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Independent Advisory Group (IAG)

Independent Advisory Group (IAG) On Hate Crime, Prejudice And Community Cohesion

At a summit convened by the Scottish Government on 14 October 2015, Ministers announced their intention to establish an Independent Advisory Group on Hate Crime, Prejudice and Community Cohesion.  The main purpose of the group is to provide evidenced findings and recommendations which the Scottish Government can take forward in partnership with communities to help eliminate hate crime for good.   

Its terms of reference are to:
  • Take forward consideration of the nature, extent and impact of hate crime and broader hate behaviour on modern Scottish life.This should include considering existing evidence; identifying what further evidence is needed; and considering a realistic and achievable programme for gathering that evidence;

  • Assess current practice to tackle hate crime, hate behaviour, reduce prejudice and build community cohesion, engaging with stakeholders and communities throughout on the issues of important to them whilst considering whether improvement can be delivered in these areas in a holistic and coordinated way; and use the evidence, information and views gathered provide initial findings to Scottish Ministers on future priorities and actions in this area in the spring of 2016.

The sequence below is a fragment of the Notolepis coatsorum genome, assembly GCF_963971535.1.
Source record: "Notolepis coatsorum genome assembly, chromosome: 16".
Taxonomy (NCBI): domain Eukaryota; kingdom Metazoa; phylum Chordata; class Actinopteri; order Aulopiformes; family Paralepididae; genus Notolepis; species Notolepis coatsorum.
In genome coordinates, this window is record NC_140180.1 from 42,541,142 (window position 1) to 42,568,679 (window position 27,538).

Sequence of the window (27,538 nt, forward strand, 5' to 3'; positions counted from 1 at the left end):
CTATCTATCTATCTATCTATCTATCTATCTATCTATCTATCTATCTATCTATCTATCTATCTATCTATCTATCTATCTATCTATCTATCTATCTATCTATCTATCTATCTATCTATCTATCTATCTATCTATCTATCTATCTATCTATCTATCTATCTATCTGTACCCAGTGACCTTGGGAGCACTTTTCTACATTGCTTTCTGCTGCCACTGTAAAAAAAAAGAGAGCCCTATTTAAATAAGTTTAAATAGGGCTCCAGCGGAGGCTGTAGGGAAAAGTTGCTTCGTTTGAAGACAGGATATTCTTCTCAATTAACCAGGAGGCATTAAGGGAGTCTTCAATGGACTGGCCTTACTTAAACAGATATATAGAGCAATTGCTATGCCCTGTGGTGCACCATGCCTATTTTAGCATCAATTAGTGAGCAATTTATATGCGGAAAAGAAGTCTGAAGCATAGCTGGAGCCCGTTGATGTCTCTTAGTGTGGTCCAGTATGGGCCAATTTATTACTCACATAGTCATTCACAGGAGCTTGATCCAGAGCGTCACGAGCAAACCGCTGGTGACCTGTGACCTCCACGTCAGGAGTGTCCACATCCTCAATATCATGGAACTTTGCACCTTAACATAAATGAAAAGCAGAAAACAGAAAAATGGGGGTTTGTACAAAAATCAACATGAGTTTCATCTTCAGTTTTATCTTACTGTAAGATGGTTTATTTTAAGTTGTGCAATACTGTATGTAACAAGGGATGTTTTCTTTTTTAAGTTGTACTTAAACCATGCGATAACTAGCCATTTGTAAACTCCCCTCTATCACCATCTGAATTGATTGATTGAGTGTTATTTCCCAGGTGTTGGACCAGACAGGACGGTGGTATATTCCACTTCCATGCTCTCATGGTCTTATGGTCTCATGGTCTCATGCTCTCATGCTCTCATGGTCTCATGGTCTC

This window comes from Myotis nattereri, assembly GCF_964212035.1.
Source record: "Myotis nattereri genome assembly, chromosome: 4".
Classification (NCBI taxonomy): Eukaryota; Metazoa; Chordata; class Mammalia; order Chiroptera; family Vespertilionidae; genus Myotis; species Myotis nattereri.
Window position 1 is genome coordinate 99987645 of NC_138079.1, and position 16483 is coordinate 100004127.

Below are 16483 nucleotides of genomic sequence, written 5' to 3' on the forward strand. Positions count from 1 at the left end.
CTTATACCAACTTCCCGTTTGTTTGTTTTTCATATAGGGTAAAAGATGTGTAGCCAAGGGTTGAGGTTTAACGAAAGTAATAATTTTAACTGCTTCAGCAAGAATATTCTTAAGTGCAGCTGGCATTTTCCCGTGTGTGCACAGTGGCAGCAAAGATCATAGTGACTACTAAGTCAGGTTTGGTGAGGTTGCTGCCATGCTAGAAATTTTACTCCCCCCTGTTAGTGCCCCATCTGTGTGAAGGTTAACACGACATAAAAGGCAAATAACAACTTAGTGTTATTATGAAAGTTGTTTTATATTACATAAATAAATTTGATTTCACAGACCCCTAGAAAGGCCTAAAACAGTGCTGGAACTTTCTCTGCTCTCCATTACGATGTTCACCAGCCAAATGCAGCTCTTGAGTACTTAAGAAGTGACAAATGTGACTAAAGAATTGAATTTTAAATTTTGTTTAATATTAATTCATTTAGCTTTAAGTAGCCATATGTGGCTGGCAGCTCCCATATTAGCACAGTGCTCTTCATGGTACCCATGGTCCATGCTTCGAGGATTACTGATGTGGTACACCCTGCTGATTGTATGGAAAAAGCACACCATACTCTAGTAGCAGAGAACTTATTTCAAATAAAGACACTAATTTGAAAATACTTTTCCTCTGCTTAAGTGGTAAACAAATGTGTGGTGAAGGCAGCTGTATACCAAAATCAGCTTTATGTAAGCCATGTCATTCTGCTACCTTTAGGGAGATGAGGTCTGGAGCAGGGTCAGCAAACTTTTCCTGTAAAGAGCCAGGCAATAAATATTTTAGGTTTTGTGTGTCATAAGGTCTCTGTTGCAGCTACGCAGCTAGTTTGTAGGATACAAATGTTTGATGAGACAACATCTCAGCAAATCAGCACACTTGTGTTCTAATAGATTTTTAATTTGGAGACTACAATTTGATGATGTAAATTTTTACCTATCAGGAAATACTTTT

Approach

The IAG will provide independent and specialist expertise on the development of a robust policy agenda to tackling hate crime.  It will take a consensual, thematic approach to working with a broad range of stakeholders, interest groups and representative organisations, and aim to create a space for free and open discussions.

Group Members

 

Dr Duncan Morrow (chair) Director of Community Engagement at the University of Ulster

  • Responsible for developing the University’s partnerships with groups and organisations across the community.

  • Professional life began as a research officer in the Centre for the Study of Conflict looking into the role of churches and religion in conflict in Northern Ireland. Established the Understanding Conflict Trust, which was initially designed to lead and facilitate difficult dialogue and conversation around issues of history, politics and conflict and to identify practical steps to promote change.Much of that work was with community development organisations, in youth work and with reconciliation groups. After 1996 this developed into the Future Ways Project within the University of Ulster. Early research led to the development of the concept of Equity, Diversity and Interdependence as a vehicle to analyse interventions to promote reconciliation and change in a systematic manner.

  • In 1998, appointed as sentence review commissioner responsible for implementing the arrangements for the early release of prisoners following the Good Friday Agreement. This has since expanded into work as a Parole Commissioner.